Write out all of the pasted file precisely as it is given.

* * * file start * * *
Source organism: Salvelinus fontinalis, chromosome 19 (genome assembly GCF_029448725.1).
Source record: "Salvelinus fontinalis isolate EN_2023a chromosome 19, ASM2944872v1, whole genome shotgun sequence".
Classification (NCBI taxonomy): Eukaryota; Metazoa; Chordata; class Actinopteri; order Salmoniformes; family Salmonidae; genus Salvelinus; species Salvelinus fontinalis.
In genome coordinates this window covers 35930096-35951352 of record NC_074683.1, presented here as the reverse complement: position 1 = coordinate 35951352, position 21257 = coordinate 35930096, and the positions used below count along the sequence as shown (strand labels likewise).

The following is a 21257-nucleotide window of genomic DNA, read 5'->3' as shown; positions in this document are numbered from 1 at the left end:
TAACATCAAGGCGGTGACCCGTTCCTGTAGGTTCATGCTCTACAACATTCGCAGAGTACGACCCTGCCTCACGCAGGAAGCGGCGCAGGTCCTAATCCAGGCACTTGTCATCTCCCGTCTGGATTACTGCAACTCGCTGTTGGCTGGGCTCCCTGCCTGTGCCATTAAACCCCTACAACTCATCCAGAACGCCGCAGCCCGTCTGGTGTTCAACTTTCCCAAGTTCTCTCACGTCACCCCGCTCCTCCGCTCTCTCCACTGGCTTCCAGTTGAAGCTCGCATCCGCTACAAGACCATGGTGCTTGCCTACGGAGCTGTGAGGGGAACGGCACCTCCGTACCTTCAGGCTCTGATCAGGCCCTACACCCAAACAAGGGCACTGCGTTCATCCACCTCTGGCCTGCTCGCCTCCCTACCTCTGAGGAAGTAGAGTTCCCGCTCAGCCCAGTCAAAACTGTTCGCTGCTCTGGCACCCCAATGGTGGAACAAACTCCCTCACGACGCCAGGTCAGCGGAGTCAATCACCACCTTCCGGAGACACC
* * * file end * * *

Source organism: Salvelinus fontinalis, chromosome 19 (genome assembly GCF_029448725.1).
Source record: "Salvelinus fontinalis isolate EN_2023a chromosome 19, ASM2944872v1, whole genome shotgun sequence".
Classification (NCBI taxonomy): Eukaryota; Metazoa; Chordata; class Actinopteri; order Salmoniformes; family Salmonidae; genus Salvelinus; species Salvelinus fontinalis.
In genome coordinates this window covers 35930096-35951352 of record NC_074683.1, presented here as the reverse complement: position 1 = coordinate 35951352, position 21257 = coordinate 35930096, and the positions used below count along the sequence as shown (strand labels likewise).

The following is a 21257-nucleotide window of genomic DNA, read 5'->3' as shown; positions in this document are numbered from 1 at the left end:
TAACATCAAGGCGGTGACCCGTTCCTGTAGGTTCATGCTCTACAACATTCGCAGAGTACGACCCTGCCTCACGCAGGAAGCGGCGCAGGTCCTAATCCAGGCACTTGTCATCTCCCGTCTGGATTACTGCAACTCGCTGTTGGCTGGGCTCCCTGCCTGTGCCATTAAACCCCTACAACTCATCCAGAACGCCGCAGCCCGTCTGGTGTTCAACTTTCCCAAGTTCTCTCACGTCACCCCGCTCCTCCGCTCTCTCCACTGGCTTCCAGTTGAAGCTCGCATCCGCTACAAGACCATGGTGCTTGCCTACGGAGCTGTGAGGGGAACGGCACCTCCGTACCTTCAGGCTCTGATCAGGCCCTACACCCAAACAAGGGCACTGCGTTCATCCACCTCTGGCCTGCTCGCCTCCCTACCTCTGAGGAAGTAGAGTTCCCGCTCAGCCCAGTCAAAACTGTTCGCTGCTCTGGCACCCCAATGGTGGAACAAACTCCCTCACGACGCCAGGTCAGCGGAGTCAATCACCACCTTCCGGAGACACC